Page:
Life expectancy up: Ugandan men can now expect to live to 60 years and 65 for women

Life expectancy in Uganda is growing. A man born in 2016 can expect to live 59.8 years, an increase in life expectancy of eight years over the past decade, while a woman has a life expectancy of 64.8 years, up 9.2 years from 2006.

Senior couple

The findings were revealed in the annual Global Burden of Disease (GBD) study, the world’s largest scientific collaboration on population health which reveals new trends in illnesses, deaths, and risk factors leading to poor health.

According to Dr. Dan Kajungu, Executive Director – Makerere University Centre for Health and Population Research (MUCHAP), “Life expectancy in Uganda is growing, but communicable diseases like HIV, malaria, and lower respiratory infection are still taking the lives of far too many Ugandans.”




“Children are at particular risk, and neonatal ailments like sepsis, pre-term birth, and encephalopathy kill thousands of infants. There is still a lot of work to be done by all concerned stakeholders and players in ensuring that the health of the people of Uganda is further improved to achieve even better strides towards improving the quality of life and our life expectancy as a nation,” Kajungu adds.

This year’s annual Global Burden of Diseases Study also noted that despite growth in life expectancy, illness and injuries take away years of healthy life. A Ugandan male born in 2016 will live approximately 52.5 years in good health; a female only 56.3 years.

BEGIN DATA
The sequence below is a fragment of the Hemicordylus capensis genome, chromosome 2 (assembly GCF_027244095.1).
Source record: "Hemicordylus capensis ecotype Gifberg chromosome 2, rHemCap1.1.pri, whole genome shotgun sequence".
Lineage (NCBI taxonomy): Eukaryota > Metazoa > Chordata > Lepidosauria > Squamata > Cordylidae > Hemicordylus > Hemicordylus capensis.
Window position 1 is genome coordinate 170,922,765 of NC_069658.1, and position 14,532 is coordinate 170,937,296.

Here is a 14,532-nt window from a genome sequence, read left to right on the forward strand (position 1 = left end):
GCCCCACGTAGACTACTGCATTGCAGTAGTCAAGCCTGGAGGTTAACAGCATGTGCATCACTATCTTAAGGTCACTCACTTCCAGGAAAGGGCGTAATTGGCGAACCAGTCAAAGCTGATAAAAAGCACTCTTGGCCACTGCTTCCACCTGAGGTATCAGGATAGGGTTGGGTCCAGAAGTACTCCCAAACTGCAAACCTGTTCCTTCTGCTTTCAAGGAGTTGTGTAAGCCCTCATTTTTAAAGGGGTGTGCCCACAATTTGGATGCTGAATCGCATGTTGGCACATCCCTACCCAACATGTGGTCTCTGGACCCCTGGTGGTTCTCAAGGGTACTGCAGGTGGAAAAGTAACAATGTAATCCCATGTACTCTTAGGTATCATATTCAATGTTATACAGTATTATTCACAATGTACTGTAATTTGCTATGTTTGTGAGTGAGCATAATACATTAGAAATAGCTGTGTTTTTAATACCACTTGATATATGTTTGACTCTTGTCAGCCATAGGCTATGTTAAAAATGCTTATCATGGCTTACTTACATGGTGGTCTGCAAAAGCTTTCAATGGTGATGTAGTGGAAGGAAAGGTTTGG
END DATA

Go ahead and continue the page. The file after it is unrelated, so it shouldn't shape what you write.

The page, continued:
According to the report, the top five causes of premature death in Uganda are HIV, malaria, lower respiratory infection, neonatal encephalopathy, and tuberculosis.

“The ailments that cause illness can be very different. Iron-deficiency anemia, depression, and back pain are the top causes of years that people live with disability in Uganda.”

Deaths of children under five are a persistent health challenge. For every 1,000 live births, 62.4 Ugandan children under the age of five die. That far exceeds both the global figure of 38.4 and the eastern sub-Saharan Africa average of 59.6. Kenya, Ethiopia, and Tanzania all have lower rates of under-five death.

The GBD is the largest and most comprehensive epidemiological effort to quantify health loss across places and over time. It draws on the work of over 2,500 collaborators from more than 130 countries and territories. IHME coordinates the study.



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